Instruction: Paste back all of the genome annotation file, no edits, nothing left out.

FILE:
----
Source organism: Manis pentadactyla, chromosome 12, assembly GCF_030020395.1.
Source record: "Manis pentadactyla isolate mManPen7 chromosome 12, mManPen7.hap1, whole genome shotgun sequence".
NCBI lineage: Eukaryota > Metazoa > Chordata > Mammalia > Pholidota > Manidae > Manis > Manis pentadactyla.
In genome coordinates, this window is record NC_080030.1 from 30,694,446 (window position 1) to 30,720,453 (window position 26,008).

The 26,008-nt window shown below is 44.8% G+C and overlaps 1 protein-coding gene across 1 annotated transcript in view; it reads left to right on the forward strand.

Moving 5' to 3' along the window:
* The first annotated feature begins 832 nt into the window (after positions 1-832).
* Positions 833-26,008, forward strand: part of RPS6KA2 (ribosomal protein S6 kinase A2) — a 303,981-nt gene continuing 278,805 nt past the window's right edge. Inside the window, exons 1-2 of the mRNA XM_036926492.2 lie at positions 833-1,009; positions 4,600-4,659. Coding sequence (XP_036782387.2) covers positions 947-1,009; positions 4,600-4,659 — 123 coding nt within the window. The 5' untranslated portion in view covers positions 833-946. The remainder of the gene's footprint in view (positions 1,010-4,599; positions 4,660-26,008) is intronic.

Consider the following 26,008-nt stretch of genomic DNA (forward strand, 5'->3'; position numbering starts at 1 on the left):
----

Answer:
Source organism: Manis pentadactyla, chromosome 12, assembly GCF_030020395.1.
Source record: "Manis pentadactyla isolate mManPen7 chromosome 12, mManPen7.hap1, whole genome shotgun sequence".
NCBI lineage: Eukaryota > Metazoa > Chordata > Mammalia > Pholidota > Manidae > Manis > Manis pentadactyla.
In genome coordinates, this window is record NC_080030.1 from 30,694,446 (window position 1) to 30,720,453 (window position 26,008).

The 26,008-nt window shown below is 44.8% G+C and overlaps 1 protein-coding gene across 1 annotated transcript in view; it reads left to right on the forward strand.

Moving 5' to 3' along the window:
* The first annotated feature begins 832 nt into the window (after positions 1-832).
* Positions 833-26,008, forward strand: part of RPS6KA2 (ribosomal protein S6 kinase A2) — a 303,981-nt gene continuing 278,805 nt past the window's right edge. Inside the window, exons 1-2 of the mRNA XM_036926492.2 lie at positions 833-1,009; positions 4,600-4,659. Coding sequence (XP_036782387.2) covers positions 947-1,009; positions 4,600-4,659 — 123 coding nt within the window. The 5' untranslated portion in view covers positions 833-946. The remainder of the gene's footprint in view (positions 1,010-4,599; positions 4,660-26,008) is intronic.

Consider the following 26,008-nt stretch of genomic DNA (forward strand, 5'->3'; position numbering starts at 1 on the left):